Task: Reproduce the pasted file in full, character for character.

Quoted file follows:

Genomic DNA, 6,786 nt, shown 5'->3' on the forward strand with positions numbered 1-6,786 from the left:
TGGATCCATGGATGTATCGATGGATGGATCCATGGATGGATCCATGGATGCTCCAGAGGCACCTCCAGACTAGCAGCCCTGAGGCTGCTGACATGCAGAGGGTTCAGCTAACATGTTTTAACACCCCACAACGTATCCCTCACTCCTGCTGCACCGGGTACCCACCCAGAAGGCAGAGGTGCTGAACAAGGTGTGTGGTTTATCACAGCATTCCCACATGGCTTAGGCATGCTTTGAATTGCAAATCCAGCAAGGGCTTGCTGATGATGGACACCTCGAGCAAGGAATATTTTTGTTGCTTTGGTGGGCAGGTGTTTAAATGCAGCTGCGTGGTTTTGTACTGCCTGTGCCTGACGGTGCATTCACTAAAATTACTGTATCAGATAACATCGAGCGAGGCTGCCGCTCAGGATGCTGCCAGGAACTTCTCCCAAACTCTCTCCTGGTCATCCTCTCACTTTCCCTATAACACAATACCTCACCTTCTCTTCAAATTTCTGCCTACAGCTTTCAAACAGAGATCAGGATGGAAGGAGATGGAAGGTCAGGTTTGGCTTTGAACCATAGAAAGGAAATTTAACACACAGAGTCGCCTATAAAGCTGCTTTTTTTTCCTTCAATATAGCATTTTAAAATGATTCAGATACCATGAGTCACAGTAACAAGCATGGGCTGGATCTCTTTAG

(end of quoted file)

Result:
Genomic DNA, 6,786 nt, shown 5'->3' on the forward strand with positions numbered 1-6,786 from the left:
TGGATCCATGGATGTATCGATGGATGGATCCATGGATGGATCCATGGATGCTCCAGAGGCACCTCCAGACTAGCAGCCCTGAGGCTGCTGACATGCAGAGGGTTCAGCTAACATGTTTTAACACCCCACAACGTATCCCTCACTCCTGCTGCACCGGGTACCCACCCAGAAGGCAGAGGTGCTGAACAAGGTGTGTGGTTTATCACAGCATTCCCACATGGCTTAGGCATGCTTTGAATTGCAAATCCAGCAAGGGCTTGCTGATGATGGACACCTCGAGCAAGGAATATTTTTGTTGCTTTGGTGGGCAGGTGTTTAAATGCAGCTGCGTGGTTTTGTACTGCCTGTGCCTGACGGTGCATTCACTAAAATTACTGTATCAGATAACATCGAGCGAGGCTGCCGCTCAGGATGCTGCCAGGAACTTCTCCCAAACTCTCTCCTGGTCATCCTCTCACTTTCCCTATAACACAATACCTCACCTTCTCTTCAAATTTCTGCCTACAGCTTTCAAACAGAGATCAGGATGGAAGGAGATGGAAGGTCAGGTTTGGCTTTGAACCATAGAAAGGAAATTTAACACACAGAGTCGCCTATAAAGCTGCTTTTTTTTCCTTCAATATAGCATTTTAAAATGATTCAGATACCATGAGTCACAGTAACAAGCATGGGCTGGATCTCTTTAG